Access or Bento

                                If you like the idea of creating your own tracker via Excel or Numbers, you may be compelled to get even more creative with database tools like Access for Windows or Bento for Mac. These tools allow you to set up relational databases and even give you the option of setting up custom interfaces to interact with your data. Access is pretty powerful for personal database applications, and using it with other MS products, you can come up with some pretty awesome, in depth analysis and tracking of your habits and goals.

                                Bento is extremely powerful and user friendly. Also with Bento you can get the iPhone and iPad app to keep your data anywhere you go.

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                                You can check out Access and the Office Suite here and Bento here.

                                Analog Bonus: Pen and Paper

                                All these digital tools are pretty nifty and have all sorts of bells and whistles, but there are some people out there that still swear by a notebook and pen. Just like using spreadsheets or personal databases, pen and paper gives you ultimate freedom and control when it comes to your set up. It also doesn’t lock you into anyone else’s idea of just how you should track your habits.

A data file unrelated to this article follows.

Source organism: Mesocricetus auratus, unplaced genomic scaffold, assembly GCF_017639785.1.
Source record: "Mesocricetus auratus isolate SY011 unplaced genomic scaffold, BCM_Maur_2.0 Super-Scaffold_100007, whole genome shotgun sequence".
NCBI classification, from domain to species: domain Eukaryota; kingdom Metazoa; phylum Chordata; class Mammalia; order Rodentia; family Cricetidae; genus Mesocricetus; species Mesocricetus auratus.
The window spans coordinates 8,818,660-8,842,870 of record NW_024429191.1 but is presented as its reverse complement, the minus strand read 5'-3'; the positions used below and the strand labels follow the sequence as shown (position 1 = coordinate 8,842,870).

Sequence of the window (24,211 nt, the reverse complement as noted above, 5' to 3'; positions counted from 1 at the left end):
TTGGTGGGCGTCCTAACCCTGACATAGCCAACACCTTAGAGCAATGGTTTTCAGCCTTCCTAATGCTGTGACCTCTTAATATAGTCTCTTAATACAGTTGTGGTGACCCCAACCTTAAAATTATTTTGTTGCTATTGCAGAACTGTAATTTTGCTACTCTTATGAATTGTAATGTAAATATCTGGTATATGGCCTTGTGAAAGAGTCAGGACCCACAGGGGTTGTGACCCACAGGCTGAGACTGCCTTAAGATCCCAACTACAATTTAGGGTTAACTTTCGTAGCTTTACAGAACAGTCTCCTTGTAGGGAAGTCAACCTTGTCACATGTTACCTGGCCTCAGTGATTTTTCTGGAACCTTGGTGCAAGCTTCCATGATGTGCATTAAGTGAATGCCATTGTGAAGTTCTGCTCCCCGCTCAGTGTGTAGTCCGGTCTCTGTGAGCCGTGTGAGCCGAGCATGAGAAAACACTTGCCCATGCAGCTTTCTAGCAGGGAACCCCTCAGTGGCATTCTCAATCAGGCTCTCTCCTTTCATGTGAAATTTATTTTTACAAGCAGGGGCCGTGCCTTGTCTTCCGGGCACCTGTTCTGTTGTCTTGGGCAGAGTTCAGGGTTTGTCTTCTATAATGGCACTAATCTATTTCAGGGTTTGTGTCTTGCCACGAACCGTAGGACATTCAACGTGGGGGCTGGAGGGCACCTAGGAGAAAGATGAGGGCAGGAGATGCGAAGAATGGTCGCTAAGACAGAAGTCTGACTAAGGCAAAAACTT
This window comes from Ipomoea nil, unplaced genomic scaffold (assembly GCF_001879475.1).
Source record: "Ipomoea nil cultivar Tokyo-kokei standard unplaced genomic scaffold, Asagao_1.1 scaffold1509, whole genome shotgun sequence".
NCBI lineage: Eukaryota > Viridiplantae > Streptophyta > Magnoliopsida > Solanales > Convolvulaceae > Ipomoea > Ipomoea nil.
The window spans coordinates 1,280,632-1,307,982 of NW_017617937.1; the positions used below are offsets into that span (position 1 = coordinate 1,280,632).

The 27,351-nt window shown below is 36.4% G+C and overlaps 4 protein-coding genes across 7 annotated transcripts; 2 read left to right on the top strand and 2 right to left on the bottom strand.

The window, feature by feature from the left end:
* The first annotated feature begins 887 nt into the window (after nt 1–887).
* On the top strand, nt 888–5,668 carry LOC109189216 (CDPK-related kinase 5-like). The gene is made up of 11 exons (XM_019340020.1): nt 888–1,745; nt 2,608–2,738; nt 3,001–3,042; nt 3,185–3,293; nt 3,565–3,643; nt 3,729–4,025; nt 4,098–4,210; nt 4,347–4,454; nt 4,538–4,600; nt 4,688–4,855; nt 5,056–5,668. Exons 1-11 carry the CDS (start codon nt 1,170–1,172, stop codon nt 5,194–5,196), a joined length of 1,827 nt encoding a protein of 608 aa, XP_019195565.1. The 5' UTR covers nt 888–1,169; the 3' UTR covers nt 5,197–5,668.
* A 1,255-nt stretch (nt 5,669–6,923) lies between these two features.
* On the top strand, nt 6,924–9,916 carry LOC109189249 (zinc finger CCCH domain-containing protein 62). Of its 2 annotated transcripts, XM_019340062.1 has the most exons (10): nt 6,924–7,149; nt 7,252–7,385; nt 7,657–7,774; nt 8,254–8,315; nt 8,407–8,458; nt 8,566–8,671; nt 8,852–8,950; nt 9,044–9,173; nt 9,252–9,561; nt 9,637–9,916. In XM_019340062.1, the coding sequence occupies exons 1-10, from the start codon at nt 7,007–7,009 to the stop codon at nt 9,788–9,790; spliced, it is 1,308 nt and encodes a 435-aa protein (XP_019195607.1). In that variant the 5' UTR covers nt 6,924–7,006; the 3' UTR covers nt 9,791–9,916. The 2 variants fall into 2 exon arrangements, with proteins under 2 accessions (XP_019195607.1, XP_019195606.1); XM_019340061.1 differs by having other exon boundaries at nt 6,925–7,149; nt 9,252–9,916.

Conclusion

                                I can’t necessarily recommend which tool is the best for tracking your personal habits and goals, as all of them have their quirks. What I can do however (yes, it’s a bit of a cop-out) is tell you that the tool to use is whatever works best for you. I personally keep track of my daily habits and personal goals with a combo Evernote for input and then a Google spreadsheet for long-term tracking.

                                What this all comes down to is not how or what tool you use, but finding what you are comfortable with and then getting busy with creating lasting habits and accomplishing short- and long-term goals.